What to do?

My car took longer than usual being serviced, and traffic was absolutely horrendous, so I didn’t make any workbench progress on Saturday. Instead, I spent some time dicking around with scrap 1/2″ x 3″ red oak left over from the tray runners on the medium tool chest. About 20″ total of flat and square stock was just enough for the carcass of a tiny dovetailed box.


Shooting with a block plane on my counter. Not recommended!

When it comes to dovetailing in softwoods, as long as you can saw straight, fiber compression will do most of the work toward achieving perfect joints. In hardwoods like red oak, though, there is such a thing as too tight.  But if you go slow and apply some persuasion, everything can come together nicely.  And dovetailing in hardwoods is a great opportunity to determine if your dovetail saw needs resharpening (mine needed both sharpening and set, in fact).  Le sigh.


Meh, I’ve done worse.

On a related note, the bench chisels in the background are my spare set (made by WoodRiver).  They hold an edge well and are quite balanced, but the side lands are way too thick for tight dovetail work.  Not like my Narex chisels (which are still at my parents’).  As a result, the tail recesses are not as neat as I would have liked.  But the carcass is finished.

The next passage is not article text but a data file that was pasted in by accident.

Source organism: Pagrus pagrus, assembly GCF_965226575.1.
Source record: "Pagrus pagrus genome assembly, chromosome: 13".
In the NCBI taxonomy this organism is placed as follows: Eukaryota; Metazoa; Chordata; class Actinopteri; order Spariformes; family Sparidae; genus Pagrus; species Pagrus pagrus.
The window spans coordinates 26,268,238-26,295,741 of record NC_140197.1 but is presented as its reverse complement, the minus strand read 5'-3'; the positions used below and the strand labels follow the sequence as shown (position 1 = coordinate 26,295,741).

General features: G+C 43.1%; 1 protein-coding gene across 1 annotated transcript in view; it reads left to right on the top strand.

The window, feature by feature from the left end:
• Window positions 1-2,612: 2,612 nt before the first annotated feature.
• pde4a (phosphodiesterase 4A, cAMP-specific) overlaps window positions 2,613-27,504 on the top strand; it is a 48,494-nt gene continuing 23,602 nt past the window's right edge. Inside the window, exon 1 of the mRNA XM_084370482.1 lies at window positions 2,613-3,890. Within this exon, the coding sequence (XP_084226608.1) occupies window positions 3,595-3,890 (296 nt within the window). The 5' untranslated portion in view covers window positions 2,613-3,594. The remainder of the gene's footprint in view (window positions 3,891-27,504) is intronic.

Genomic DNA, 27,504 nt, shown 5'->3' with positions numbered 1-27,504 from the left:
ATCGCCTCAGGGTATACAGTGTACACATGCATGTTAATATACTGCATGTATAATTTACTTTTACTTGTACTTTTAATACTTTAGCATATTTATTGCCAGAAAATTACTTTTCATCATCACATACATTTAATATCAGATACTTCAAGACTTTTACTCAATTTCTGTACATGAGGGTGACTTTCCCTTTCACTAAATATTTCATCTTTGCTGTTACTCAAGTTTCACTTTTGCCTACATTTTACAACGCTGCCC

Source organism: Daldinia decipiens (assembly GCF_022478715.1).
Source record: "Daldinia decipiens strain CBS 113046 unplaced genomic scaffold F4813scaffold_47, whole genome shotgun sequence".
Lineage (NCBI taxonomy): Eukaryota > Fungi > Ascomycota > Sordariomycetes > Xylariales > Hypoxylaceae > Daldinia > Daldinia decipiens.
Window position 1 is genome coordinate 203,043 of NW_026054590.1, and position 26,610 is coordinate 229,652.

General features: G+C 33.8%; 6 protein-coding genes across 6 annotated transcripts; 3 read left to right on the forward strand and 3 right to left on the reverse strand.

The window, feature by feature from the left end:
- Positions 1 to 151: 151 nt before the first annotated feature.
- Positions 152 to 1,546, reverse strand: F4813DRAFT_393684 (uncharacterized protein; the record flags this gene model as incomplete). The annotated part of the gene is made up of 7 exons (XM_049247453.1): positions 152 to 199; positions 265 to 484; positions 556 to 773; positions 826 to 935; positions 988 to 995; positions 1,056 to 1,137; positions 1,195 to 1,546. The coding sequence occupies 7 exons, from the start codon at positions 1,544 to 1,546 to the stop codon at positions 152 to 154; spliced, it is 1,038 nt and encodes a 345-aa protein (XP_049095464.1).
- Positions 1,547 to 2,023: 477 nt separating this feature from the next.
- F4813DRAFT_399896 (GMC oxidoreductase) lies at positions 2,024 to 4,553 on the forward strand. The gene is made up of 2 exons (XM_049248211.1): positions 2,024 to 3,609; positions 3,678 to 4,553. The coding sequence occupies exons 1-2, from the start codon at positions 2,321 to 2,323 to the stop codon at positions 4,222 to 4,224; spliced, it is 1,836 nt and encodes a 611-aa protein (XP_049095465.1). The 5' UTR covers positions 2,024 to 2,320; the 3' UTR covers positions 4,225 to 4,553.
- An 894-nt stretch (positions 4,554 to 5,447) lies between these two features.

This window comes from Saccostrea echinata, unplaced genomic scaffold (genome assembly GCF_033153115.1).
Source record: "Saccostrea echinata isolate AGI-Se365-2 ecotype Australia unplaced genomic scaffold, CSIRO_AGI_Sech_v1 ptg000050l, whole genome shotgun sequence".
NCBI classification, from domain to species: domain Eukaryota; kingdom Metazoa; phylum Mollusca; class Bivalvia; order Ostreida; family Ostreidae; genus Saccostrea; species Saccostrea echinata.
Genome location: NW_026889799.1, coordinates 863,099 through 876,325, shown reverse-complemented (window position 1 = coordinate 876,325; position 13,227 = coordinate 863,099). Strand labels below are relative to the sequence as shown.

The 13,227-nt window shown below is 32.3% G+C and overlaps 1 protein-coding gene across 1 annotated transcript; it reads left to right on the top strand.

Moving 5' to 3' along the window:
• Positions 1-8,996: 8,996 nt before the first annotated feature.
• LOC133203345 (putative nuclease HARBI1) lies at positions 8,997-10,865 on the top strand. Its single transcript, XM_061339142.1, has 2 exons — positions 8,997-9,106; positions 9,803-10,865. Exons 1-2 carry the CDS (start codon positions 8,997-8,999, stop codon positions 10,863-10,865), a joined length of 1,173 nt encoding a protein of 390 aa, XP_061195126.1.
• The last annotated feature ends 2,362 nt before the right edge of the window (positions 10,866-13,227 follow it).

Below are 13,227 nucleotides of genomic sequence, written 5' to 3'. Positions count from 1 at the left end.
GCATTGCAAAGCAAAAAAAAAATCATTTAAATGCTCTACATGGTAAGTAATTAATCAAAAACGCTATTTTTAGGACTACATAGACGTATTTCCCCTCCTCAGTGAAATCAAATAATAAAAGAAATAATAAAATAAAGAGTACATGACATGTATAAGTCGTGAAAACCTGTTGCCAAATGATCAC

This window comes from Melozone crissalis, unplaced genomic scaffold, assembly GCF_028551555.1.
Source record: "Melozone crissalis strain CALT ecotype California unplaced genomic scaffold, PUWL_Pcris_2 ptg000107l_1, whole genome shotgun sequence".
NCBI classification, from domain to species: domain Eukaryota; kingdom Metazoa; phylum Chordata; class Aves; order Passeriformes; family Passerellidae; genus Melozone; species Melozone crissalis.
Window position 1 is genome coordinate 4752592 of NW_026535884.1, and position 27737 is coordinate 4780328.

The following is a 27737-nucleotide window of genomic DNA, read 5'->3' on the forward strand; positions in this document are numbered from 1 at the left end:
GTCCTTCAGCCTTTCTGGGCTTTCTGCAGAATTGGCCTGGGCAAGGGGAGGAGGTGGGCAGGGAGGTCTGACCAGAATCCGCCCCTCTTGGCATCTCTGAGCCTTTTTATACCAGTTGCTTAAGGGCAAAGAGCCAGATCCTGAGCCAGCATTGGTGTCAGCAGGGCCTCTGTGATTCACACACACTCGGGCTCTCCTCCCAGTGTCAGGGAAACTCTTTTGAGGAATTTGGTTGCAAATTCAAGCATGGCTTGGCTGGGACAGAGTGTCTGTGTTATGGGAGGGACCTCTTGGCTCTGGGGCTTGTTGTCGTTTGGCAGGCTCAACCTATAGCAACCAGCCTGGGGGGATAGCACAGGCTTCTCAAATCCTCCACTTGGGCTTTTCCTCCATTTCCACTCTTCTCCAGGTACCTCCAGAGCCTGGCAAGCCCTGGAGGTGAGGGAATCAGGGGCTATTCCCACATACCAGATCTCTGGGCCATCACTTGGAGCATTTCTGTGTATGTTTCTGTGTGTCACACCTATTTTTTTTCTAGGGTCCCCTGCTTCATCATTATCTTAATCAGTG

And sturdy as can be.

With the inside dimensions of only 3.75″ square, I would think it has potential as a keepsake box.  Or at least an adequate receptacle for collar stays and cuff links.

Stay tuned for the upcoming “Basic Projects” installment for this piece.  But first there will be more on the workbench later this week.



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